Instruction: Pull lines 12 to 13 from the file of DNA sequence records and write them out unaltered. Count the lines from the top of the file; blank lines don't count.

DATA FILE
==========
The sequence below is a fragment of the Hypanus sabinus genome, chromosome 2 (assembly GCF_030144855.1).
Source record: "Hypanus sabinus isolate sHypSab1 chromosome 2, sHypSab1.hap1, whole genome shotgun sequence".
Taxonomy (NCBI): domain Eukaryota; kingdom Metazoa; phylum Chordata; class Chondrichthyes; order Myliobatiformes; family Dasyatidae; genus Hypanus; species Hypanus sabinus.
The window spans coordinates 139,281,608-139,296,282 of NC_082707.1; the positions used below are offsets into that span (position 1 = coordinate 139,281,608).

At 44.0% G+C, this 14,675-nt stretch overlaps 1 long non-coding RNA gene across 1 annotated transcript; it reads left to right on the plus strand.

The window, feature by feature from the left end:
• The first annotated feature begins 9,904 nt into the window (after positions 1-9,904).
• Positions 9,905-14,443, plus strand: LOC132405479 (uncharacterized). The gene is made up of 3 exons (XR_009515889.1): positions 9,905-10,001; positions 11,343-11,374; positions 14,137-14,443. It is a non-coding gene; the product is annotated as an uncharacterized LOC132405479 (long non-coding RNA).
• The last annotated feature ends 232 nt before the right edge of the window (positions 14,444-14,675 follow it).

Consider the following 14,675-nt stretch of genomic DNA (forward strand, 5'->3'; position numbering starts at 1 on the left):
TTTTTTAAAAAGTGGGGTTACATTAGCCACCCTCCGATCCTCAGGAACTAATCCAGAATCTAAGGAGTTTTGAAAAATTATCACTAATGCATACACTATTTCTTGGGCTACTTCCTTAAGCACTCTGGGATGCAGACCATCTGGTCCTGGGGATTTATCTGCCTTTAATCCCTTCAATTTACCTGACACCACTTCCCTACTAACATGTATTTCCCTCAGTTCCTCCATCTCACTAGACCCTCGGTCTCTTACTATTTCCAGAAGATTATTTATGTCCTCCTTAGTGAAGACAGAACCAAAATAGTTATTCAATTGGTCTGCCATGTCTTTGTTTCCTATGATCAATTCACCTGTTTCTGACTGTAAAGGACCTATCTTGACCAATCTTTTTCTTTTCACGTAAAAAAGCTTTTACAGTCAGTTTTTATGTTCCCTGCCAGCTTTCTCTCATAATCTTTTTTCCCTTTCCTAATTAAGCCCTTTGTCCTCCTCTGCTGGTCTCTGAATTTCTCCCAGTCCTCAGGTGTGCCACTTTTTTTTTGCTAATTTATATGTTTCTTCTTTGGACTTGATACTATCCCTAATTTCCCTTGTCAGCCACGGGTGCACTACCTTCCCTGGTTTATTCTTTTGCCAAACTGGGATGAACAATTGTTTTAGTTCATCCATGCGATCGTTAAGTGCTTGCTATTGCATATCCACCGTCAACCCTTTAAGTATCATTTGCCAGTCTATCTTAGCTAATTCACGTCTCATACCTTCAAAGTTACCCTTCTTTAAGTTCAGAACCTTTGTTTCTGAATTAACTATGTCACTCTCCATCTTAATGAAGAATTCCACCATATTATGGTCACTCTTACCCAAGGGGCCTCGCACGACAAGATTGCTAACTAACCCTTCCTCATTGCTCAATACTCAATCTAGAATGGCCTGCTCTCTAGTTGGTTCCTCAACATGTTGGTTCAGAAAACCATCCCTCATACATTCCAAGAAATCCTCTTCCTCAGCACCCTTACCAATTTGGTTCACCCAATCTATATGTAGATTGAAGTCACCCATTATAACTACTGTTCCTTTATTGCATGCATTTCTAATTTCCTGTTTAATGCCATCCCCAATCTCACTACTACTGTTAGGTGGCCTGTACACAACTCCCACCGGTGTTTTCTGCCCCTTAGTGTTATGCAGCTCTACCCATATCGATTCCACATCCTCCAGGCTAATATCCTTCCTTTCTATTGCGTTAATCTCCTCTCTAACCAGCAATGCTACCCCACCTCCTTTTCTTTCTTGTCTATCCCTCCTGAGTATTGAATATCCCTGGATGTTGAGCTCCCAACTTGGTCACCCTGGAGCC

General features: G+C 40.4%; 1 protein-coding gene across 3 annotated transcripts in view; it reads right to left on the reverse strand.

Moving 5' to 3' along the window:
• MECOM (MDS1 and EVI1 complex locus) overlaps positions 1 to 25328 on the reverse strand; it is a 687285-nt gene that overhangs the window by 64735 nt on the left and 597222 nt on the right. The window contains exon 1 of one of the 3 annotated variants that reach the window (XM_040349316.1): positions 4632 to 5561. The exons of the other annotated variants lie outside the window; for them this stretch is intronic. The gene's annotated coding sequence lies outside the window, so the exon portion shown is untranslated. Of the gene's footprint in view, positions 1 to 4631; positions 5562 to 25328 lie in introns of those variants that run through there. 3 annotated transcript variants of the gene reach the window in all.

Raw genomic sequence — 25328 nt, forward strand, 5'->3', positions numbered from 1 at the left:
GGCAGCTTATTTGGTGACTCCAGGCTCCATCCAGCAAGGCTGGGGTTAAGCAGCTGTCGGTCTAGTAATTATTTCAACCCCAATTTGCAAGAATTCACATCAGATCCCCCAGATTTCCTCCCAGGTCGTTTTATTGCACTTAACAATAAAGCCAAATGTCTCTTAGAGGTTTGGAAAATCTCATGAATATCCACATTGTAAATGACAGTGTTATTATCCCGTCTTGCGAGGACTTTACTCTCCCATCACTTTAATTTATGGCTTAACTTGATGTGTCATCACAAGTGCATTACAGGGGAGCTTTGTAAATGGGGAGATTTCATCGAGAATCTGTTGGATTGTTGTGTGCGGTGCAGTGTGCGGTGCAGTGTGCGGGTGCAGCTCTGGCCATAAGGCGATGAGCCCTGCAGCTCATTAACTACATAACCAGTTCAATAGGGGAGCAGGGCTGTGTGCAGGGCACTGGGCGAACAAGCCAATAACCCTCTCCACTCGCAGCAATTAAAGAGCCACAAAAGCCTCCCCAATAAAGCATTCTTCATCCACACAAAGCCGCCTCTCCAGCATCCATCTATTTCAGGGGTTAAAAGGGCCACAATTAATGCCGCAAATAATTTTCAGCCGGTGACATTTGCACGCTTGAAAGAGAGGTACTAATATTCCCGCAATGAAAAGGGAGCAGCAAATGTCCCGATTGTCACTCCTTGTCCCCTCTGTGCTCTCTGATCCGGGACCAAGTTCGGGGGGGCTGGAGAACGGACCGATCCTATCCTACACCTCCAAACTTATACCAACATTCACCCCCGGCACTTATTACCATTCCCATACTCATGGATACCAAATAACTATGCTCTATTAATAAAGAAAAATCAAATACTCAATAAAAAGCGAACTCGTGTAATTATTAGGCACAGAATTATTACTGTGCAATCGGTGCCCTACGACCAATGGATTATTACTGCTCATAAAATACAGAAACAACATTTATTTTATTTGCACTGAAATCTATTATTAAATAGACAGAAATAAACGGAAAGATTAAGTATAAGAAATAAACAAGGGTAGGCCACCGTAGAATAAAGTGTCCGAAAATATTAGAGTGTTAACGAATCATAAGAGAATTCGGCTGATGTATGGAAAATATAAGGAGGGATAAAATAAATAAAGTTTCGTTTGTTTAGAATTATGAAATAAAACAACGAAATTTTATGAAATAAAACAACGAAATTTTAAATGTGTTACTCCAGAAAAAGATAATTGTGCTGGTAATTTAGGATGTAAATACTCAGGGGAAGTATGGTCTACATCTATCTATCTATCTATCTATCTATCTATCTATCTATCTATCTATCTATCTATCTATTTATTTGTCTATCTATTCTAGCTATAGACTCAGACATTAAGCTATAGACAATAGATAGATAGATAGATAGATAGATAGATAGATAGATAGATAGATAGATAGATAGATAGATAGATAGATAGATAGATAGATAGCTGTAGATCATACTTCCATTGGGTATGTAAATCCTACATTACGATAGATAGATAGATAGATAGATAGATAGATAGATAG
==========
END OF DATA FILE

General features: G+C 40.4%; 1 protein-coding gene across 3 annotated transcripts in view; it reads right to left on the reverse strand.

Moving 5' to 3' along the window: